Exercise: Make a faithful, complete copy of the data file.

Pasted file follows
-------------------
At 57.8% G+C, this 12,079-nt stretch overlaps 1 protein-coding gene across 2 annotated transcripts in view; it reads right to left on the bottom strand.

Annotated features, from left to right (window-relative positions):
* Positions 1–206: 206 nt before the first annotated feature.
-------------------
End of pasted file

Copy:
At 57.8% G+C, this 12,079-nt stretch overlaps 1 protein-coding gene across 2 annotated transcripts in view; it reads right to left on the bottom strand.

Annotated features, from left to right (window-relative positions):
* Positions 1–206: 206 nt before the first annotated feature.